California said it had approved the most aggressive energy efficiency plan among U.S. states on Thursday, earmarking $3.1 billion to retrofit homes and other programs that will cut power needs equivalent to three medium-sized power plants.
Conservation and efficiency have become national buzzwords as the economy has failed, since such investments have some of the quickest paybacks of any in 'green' industries.
The California Public Utilities Commission set a three-year budget for utilities 42 percent higher than the previous plan. The state pioneered the concept of letting utilities raise rates as they spurred conservation, which still is not the case in many U.S. states.
Edison International's unit Southern California Edison, PG&E Corp's main unit Pacific Gas and Electric Company, Sempra Energy's San Diego Gas & Electric Co and its Southern California Gas Company will funnel the money into a dozen statewide programs and some extra smaller initiatives.
The energy saved through the programs would be the same amount of power produced by three 500 megawatt power plants, according the California Public Utilities.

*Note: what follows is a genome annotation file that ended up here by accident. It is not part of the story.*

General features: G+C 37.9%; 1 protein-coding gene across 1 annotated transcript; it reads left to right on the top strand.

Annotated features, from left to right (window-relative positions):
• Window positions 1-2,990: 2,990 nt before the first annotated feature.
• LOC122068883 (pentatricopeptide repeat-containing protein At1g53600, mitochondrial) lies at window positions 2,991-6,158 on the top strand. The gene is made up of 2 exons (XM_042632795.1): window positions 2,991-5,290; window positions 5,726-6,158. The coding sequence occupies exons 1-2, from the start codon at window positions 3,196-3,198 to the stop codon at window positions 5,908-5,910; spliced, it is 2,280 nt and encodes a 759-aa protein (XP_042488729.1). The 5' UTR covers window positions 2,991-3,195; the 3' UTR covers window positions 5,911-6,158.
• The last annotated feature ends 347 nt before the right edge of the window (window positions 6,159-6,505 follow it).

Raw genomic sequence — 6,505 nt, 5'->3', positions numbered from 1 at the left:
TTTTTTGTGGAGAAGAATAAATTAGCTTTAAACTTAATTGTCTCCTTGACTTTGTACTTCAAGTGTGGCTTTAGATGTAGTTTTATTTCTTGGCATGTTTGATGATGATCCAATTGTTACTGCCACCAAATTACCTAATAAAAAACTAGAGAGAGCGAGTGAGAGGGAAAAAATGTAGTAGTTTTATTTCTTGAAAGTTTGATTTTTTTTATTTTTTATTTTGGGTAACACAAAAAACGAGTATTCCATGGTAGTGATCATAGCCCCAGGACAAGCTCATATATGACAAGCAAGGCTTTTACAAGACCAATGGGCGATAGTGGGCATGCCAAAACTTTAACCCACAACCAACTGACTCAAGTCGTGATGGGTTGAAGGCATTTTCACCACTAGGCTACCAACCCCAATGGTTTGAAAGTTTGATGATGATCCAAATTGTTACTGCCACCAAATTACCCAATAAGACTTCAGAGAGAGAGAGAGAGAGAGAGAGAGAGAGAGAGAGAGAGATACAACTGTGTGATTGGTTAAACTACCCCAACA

The programs will also avoid 3 million tons of greenhouse gas emissions and create between 15,000 and 18,000 jobs.
The move by regulators follows California Governor Arnold Schwarzenegger's order earlier this month that the state get a third of its electricity from renewable resources by 2020.
The most populous state is also the biggest U.S. alternative energy market, and its environmental standards, including car pollution rules and green building regulations, are models for national and international policies.
To reach California's goals, however, broader programs that have holistic approaches to energy efficiency are key, said Michael Peevey, the commission's president, in a statement.
Capturing the full energy efficiency potential in the state requires more than simply providing rebates to support the installation of the latest and greatest widget, Peevey said.
The funds will kick off the largest residential retrofit effort in the United States. Called CalSPREE, the program aims to cut energy use by 20 percent for up to 130,000 homes in the state by 2012.
The budget also includes $175 million for innovative programs to make zero net energy homes and commercial buildings; $260 million for local efforts to retrofit public sector buildings and save energy; and more than $100 million for education and training programs.
It also phases down subsidies for basic compact fluorescent lamps, shifting to solid state lighting and other efficient light technologies.
(Reporting by Laura Isensee, editing by Marguerita Choy)